The major issue I have with these large Agro-industrial corporations like Monsanto, is the concerted effort to prevent the public from having access to information, eg, anti-food labeling lobby, veggie libel laws…

      Also, you said “If U want organic buy it, free range buy it, don’t legislate it!” I can agree with that, but in that same vein we shouldn’t have government subsidies indirectly dictating our food policy and laws that favor the big boys making it difficult, if not impossible, for smaller farms and alternative systems to compete.

    • Mitch

      The problems of our food industry stem from the economics of food production on out.

      The small farm is definitely feeling the squeeze of economics. They’ve been forced to adapt to commercial tactics just to survive.

      Price subsidies/fixing and property tax breaks for large crop producers are hiding the true costs of foods.

      Constant inflation is creating wage/price discrepancy and boom/bust cycles throughout the economy which hurt those on the bottom more than those on top (first come/first served if you will.)

      Quite frankly, there isn’t the type of competition there should be in the food market. Strong lobbies help influence policy and keep the status quo and reduce competition among viable alternatives. It’s not that there aren’t alternatives it’s just that access and education to alternatives is limited. Costs are slanted upwards for those processes not favored by policy.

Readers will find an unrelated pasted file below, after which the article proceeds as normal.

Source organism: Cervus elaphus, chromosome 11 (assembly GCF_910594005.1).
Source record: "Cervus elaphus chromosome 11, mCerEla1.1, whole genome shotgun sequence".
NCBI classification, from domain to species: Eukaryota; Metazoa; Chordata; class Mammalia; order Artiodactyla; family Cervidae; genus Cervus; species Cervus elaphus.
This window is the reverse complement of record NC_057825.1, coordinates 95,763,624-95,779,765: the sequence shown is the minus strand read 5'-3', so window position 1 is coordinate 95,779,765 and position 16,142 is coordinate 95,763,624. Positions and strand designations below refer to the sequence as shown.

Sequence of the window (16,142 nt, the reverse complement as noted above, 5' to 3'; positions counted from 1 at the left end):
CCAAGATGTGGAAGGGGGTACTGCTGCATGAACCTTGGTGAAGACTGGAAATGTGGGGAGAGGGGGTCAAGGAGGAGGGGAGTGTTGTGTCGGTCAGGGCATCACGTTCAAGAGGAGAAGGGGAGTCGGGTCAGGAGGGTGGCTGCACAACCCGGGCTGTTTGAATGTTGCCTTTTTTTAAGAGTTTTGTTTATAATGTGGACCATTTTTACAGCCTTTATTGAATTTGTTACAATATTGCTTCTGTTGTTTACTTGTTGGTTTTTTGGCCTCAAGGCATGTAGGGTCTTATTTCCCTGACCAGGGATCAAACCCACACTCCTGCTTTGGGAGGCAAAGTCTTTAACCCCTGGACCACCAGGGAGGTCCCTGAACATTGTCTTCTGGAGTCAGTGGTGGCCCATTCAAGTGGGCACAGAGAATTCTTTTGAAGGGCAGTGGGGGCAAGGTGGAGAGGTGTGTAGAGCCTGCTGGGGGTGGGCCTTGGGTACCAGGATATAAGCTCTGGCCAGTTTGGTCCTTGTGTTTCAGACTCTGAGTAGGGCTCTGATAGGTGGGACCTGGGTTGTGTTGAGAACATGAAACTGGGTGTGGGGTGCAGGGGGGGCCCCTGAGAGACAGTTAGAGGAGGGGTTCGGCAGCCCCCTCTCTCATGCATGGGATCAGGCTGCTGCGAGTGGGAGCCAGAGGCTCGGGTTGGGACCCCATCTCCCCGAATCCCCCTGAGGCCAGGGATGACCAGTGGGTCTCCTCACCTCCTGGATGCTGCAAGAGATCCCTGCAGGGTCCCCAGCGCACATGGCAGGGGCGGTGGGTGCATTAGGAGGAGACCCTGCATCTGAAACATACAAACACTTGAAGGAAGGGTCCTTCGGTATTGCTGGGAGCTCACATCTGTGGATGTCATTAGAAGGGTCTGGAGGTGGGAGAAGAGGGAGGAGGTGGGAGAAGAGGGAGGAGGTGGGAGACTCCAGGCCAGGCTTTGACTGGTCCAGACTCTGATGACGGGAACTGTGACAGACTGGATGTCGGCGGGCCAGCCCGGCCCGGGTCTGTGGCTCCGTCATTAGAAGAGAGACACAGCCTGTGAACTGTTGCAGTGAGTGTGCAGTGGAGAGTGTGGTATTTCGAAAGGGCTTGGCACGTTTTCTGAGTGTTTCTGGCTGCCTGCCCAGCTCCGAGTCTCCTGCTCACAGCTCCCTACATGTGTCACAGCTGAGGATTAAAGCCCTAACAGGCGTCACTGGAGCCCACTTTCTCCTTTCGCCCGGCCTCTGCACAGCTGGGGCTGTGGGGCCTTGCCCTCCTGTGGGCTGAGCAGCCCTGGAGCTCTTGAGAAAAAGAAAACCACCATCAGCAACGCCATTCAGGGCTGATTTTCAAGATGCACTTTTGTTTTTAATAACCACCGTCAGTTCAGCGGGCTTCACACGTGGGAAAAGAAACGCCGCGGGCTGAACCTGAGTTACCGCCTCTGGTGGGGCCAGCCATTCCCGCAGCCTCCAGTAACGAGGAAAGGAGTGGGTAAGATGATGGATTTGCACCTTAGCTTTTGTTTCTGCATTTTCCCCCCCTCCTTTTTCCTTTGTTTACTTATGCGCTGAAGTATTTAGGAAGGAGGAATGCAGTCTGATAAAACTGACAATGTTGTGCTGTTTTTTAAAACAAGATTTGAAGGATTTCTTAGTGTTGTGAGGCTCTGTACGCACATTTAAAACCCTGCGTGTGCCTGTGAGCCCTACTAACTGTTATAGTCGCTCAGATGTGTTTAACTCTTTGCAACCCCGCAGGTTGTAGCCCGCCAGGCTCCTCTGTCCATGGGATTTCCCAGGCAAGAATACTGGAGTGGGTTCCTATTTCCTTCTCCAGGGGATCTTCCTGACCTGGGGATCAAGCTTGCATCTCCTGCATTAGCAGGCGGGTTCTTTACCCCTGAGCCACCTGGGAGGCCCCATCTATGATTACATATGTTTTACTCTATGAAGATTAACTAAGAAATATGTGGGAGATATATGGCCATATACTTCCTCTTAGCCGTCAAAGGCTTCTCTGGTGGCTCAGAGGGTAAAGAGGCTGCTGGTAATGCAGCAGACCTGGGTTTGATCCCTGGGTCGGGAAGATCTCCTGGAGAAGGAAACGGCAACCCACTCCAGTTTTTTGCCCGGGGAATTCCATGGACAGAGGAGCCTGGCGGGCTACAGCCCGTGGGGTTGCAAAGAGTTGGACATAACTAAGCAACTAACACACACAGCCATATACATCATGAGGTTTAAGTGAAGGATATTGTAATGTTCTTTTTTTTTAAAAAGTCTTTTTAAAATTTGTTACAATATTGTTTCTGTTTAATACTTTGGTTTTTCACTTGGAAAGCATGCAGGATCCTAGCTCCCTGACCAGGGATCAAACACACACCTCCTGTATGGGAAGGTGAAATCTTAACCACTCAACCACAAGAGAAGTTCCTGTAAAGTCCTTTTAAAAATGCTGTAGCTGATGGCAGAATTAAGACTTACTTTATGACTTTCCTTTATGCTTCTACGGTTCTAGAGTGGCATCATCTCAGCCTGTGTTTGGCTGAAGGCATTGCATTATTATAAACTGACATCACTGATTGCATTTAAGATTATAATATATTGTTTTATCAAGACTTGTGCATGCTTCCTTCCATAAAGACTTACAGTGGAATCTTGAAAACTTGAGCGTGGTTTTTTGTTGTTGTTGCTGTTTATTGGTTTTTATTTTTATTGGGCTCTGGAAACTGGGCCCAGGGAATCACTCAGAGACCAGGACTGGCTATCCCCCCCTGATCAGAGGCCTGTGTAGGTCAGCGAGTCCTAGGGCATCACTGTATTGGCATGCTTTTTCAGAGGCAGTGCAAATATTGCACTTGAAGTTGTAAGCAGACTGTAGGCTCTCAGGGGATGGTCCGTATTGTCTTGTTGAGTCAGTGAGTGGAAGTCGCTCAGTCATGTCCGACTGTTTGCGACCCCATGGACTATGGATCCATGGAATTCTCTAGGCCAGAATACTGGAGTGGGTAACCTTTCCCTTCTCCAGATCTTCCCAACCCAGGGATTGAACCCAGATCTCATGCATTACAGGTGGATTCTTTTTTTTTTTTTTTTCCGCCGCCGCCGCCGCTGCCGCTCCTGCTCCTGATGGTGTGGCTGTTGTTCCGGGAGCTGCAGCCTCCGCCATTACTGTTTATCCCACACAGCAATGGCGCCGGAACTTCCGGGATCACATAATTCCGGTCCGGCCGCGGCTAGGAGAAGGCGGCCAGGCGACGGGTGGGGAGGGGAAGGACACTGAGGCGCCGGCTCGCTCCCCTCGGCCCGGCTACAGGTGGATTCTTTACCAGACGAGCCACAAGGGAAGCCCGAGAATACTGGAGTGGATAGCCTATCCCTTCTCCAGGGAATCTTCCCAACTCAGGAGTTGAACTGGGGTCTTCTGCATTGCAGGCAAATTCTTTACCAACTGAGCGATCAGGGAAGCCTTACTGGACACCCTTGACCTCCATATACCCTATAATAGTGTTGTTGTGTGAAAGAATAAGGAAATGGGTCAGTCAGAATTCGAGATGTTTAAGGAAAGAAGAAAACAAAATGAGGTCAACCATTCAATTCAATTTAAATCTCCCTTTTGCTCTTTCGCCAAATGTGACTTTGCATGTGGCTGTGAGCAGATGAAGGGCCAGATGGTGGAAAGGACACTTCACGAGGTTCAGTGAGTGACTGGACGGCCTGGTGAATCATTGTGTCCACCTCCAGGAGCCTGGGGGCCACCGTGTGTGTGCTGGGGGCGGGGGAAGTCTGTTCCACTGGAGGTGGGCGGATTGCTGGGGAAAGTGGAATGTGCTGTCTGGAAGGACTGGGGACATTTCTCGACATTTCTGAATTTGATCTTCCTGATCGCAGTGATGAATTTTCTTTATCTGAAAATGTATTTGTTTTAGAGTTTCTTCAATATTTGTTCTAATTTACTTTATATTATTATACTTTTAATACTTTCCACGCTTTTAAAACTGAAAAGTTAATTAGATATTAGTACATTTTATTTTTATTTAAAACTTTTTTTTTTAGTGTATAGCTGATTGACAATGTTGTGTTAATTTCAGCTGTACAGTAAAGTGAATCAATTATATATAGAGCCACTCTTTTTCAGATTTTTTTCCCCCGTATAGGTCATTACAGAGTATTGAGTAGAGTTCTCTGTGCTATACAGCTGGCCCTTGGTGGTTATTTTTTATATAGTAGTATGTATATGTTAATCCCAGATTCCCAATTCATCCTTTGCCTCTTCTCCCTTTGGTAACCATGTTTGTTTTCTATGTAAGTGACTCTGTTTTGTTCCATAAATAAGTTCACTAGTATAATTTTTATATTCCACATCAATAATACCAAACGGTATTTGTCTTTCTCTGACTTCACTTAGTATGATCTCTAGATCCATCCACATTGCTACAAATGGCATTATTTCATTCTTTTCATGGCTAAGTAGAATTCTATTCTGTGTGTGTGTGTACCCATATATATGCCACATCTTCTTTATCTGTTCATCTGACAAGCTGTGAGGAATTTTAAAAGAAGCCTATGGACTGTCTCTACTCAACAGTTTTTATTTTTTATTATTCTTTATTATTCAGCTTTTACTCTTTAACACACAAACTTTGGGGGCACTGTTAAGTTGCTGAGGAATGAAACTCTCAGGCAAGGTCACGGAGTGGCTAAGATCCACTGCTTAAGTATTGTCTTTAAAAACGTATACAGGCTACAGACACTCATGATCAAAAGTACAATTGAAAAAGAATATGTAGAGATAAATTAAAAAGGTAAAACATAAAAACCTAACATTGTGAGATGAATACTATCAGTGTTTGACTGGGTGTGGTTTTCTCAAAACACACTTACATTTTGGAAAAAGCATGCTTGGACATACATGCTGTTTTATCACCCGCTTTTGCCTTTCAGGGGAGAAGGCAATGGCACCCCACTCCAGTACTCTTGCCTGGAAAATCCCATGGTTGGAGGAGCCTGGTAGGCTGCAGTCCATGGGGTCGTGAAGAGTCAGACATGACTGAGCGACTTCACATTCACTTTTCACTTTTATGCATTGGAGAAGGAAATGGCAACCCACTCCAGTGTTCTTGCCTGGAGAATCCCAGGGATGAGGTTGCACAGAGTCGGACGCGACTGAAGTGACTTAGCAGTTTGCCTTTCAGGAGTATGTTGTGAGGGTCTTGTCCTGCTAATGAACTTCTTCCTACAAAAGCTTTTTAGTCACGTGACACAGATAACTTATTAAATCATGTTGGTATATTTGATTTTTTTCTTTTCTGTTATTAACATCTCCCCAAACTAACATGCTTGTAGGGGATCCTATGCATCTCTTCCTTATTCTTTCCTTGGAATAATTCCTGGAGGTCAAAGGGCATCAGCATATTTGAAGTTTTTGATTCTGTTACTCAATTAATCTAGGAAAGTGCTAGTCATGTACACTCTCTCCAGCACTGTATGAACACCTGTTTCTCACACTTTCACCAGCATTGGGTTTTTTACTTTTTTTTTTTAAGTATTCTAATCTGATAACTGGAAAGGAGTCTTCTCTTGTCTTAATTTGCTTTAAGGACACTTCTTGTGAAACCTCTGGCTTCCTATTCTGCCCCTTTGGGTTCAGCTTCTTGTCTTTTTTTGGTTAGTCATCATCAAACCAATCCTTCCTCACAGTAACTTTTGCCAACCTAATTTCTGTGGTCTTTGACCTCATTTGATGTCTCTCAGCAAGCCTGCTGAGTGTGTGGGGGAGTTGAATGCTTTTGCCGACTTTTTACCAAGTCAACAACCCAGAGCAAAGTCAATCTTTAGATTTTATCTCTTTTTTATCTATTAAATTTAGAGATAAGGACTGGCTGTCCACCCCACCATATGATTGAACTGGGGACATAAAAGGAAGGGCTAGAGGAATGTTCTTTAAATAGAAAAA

When I discuss cost I do not mean the true cost mind you, just the cost that people actually see when they make their final purchases (that goes for businesses and consumers.) The true cost of production is far beyond common thinking in most cases.

      If we really tried to find the true cost to society we’d have to add in the negative cost of health care from diseases such as hearth disease, cancer and diabetes to some extent as well (not saying food is the only factor, but it definitely is a factor.) The propaganda of recent times against animals fats and for vegetable oils (who cares if many are produced in unnatural forms and promote the free radicals that we’re just supposed to eat blueberries to fix.)

      Who cares that pasteurization is a great tool to mask poor production quality. Who cares that processed foods have overtaken the market and that generational food knowledge and the tools of its production are being lost.